Title: Mourning Jack
Author: S.A. Meade
Publisher: Total-E-Bound Publishing
When Ade’s best friend Jack is killed while serving in Afghanistan, Ade honors a promise made to look after Jack’s lover Cal. Cal is totally devastated by Jack’s death, barely eating and turning into a shell of himself. Ade tries to help him along, bringing him food, and providing company. Over time, Cal begins to get back on his feet a bit, but he is still mourning Jack’s death. However, when Ade needs a place to stay and some help of his own, Cal volunteers his home.
Soon Ade finds himself falling for Cal, and his lovely, quiet ways. But although Cal clearly cares for Ade and enjoys his companionship, he is not over Jack. Even month’s after Jack’s death, any small step they take forward is met with Cal’s guilt afterwards. And even when Cal is over the guilt, it is clear to Ade that the love is one-sided. Cal is still in love with Jack, and his feelings for Ade are never going to match that. And so with much sadness, Ade realizes he must move on with his life and find someone who can love him back.
After settling into a new job, Ade meets Eric, a local horse trainer. Like Ade, Eric too has experienced being used for the sex and companionship by someone who doesn’t really love him. The two hit it off and start building something together. But then Cal comes back into Ade’s life, missing him and wanting him back and Ade realizes that he still loves Cal and these feelings aren’t going away. As he looks toward these two men, Ade must decide what his heart really wants.
This is an interesting story because it is almost a love triangle, although Ade is never together with both men at the same time. He experiences good things in both relationships, but goes back and forth as he tries to follow his heart and figure out what both he, and these men, really want. I honestly wasn’t sure who Ade was going to end up with throughout most of the book, which kept things interesting and really allowed the story to develop as the relationships ebbed and flowed. On the other hand, it made it harder for me to emotionally connect Ade with either man, because I was never sure which direction things would go. Each time I thought we were getting to the heart of the romance, things changed.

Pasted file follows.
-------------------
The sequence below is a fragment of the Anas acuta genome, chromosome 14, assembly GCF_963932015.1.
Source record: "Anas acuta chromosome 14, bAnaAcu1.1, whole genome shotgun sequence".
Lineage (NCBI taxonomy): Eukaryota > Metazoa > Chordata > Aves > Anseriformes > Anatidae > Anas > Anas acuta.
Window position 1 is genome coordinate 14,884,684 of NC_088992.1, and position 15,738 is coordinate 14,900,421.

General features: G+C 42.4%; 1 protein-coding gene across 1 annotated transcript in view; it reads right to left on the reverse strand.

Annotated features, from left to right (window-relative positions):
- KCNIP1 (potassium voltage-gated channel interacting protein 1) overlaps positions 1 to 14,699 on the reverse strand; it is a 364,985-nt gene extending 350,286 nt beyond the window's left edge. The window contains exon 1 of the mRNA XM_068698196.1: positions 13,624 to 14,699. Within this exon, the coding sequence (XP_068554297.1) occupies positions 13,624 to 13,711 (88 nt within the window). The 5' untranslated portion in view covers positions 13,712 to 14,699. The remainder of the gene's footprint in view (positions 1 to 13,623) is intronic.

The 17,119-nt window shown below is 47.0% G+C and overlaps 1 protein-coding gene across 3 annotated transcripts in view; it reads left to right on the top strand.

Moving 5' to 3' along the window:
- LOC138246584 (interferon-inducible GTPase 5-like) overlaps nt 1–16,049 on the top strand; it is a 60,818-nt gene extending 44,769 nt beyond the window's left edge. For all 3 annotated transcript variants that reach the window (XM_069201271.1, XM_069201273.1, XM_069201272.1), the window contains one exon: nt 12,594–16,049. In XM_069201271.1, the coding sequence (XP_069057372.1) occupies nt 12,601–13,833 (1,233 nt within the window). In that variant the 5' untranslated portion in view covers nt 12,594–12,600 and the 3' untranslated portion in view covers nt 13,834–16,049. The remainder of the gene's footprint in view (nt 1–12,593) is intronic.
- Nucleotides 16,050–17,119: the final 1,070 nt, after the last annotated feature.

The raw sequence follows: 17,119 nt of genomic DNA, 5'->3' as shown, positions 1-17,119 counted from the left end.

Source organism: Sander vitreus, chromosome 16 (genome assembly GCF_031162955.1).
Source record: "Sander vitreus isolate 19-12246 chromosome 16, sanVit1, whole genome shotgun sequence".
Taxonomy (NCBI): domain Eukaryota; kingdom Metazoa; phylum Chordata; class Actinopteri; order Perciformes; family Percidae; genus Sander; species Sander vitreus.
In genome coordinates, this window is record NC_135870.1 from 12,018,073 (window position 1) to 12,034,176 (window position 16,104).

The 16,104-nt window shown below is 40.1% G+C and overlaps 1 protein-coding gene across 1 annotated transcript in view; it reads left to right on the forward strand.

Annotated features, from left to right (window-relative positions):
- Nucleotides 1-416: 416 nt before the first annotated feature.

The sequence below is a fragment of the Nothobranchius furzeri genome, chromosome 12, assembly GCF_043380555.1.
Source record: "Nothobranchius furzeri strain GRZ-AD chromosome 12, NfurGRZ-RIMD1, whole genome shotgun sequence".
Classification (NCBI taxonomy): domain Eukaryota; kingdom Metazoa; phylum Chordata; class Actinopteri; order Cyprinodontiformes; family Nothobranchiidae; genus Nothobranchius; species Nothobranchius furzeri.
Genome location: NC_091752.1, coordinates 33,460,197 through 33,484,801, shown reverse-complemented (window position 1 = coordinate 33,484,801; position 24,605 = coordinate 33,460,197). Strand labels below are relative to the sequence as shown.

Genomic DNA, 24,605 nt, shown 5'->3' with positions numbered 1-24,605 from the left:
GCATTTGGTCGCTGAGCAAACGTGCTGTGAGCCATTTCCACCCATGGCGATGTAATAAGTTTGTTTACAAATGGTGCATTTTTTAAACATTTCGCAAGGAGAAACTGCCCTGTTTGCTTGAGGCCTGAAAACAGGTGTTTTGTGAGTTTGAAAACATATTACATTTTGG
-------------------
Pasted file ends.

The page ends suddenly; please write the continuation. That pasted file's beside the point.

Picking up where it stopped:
Despite this, I found the story quite well developed. We really see the process of emotional growth in all three men. Cal takes a really long time to deal with Jack’s death, and I kind of liked that. So many stories that start with the loss of a partner see the survivor ready to jump in bed with someone else so quickly. I really felt Cal’s loss and his his actions made total sense given where he was emotionally. Ade too has a strong arc of growth. He finds himself torn between his feelings of lust, and ultimately love for Cal, and his need for self-preservation. It takes a while for him to recognize that the early relationship with Cal is just not good for him. Yet, getting over love is not easy and colors his future relationship with Eric as well. I did find the pacing a bit slow, but I thought everyone’s actions and emotions were so realistically portrayed.
Like Meade’s Orion Rising, which I also enjoyed, this book is filled with lots of wonderful food porn! Ade is a chef, and we get tantalizing glimpses into the wonderful food he cooks, along with the meals the men make for one another (and boy can they all put away the wine!). The descriptions are so fabulous and beautifully done, all I wanted to do was eat. Meade has a wonderful gift for these food details, as well as for the lovely descriptions of the gardens and scenic landscapes.
I really liked Mourning Jack and found it a quiet, thoughtful book. I wish the story had more quickly moved into the final relationship to allow more time to really establish the connection between the men. The ending felt a little rushed to me after such a slow build. But I found this an enjoyable story with lots of nice emotional growth and lovely, vivid descriptions.